peer-to-peer lending

P2P lending: rules to limit deposits come into force

New investors will not be able to place more than 10% of their assets in peer-to-peer (P2P) investments unless they have received financial advice, under rules from City watchdog the Financial Conduct Authority that come into force today.

This is to ensure that investors have clear, accurate information about what they are investing in and so that they do not over-expose themselves to risk.

The changes mean that P2P platforms will have to provide extra information, helping investors to make better-informed decisions.

How to strike a better balance in an era of lower returns

A balanced investment portfolio of around half in shares and half in bonds has historically served investors well by producing inflation-beating returns while protecting capital to some extent during turbulent times. However, with the outlook for both asset classes looking precarious, this strategy has lost much of its appeal.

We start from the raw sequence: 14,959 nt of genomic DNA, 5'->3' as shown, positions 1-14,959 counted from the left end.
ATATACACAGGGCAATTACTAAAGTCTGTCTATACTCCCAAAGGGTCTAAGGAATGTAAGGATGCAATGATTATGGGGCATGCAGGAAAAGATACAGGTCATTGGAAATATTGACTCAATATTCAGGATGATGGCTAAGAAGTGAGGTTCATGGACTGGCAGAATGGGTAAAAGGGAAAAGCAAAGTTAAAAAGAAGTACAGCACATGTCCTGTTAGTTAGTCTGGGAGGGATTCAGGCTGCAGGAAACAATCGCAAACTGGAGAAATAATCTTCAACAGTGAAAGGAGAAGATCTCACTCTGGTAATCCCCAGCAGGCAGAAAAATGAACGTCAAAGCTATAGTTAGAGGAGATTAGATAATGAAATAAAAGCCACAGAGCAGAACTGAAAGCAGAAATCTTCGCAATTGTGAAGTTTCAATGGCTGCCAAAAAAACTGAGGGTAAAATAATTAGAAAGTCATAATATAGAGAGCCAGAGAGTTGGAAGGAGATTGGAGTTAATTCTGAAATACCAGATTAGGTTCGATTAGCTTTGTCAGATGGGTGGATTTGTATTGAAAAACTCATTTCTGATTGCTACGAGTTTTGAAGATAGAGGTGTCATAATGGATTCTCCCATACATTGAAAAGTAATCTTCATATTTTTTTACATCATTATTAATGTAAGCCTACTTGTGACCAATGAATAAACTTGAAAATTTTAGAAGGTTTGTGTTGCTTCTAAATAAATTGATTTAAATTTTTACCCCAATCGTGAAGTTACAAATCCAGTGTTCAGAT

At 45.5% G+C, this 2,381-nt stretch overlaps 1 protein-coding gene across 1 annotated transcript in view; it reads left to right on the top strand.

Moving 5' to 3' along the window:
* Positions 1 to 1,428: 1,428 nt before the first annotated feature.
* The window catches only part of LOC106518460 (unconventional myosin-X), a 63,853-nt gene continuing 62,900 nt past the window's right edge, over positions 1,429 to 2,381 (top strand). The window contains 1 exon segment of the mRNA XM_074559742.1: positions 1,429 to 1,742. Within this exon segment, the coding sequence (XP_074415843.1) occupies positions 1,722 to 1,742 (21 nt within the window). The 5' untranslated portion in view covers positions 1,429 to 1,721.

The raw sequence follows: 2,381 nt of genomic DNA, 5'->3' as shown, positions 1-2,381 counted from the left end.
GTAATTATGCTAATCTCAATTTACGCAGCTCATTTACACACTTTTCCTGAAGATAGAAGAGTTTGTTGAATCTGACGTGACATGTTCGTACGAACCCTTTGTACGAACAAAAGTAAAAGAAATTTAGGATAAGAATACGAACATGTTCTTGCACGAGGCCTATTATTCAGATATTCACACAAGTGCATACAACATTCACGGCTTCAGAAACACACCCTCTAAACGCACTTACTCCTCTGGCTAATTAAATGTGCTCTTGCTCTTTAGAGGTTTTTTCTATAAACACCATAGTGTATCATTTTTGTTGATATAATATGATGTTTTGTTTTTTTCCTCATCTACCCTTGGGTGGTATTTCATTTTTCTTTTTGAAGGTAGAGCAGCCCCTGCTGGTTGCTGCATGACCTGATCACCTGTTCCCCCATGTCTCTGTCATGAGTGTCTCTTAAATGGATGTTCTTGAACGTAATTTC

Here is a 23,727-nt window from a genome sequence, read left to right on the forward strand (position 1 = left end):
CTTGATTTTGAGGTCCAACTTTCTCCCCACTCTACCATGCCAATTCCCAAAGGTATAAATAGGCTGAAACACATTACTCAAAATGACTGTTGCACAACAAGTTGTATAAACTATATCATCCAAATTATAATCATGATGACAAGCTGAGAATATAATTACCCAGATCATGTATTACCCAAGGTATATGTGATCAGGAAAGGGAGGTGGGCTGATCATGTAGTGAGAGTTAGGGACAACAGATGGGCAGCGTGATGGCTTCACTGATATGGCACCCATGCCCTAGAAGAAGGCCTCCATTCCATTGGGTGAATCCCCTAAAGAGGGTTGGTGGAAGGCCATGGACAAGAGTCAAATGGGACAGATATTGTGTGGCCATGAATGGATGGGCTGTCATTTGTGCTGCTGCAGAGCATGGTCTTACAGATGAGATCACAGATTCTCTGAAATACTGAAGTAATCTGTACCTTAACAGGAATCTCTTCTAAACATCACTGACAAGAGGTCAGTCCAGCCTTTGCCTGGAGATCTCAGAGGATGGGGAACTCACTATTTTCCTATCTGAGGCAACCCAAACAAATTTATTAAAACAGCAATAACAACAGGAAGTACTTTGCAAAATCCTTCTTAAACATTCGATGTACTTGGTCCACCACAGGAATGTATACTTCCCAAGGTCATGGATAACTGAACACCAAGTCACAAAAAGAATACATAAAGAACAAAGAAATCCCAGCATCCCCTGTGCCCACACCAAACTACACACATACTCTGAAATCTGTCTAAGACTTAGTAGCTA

Innovative Finance Isas: don’t let rewards blind you to the risks

On first assessment, peer-to-peer Isas – known officially as innovative finance Isas – appear to fill a hole in the Isa market. They are hybrids that operate between the relatively high-risk/high-return sphere of the stockmarket and the lacklustre but safe zone of cash. They offer a handy route to a reliable and diversified income stream. At the same time, investors can enjoy the feeling of disintermediating those nasty banks.

Should savers be seduced by peer-to-peer’s strong returns?

Innovative Finance Isas (IF Isas) were launched in April 2016, providing investors with a halfway house between the low-risk, minimal return cash Isa arena and the stock market risk of stocks and shares Isas – but they got off to a slow start. So what sort of choice is now available, and what risks and attractions are attached to these products?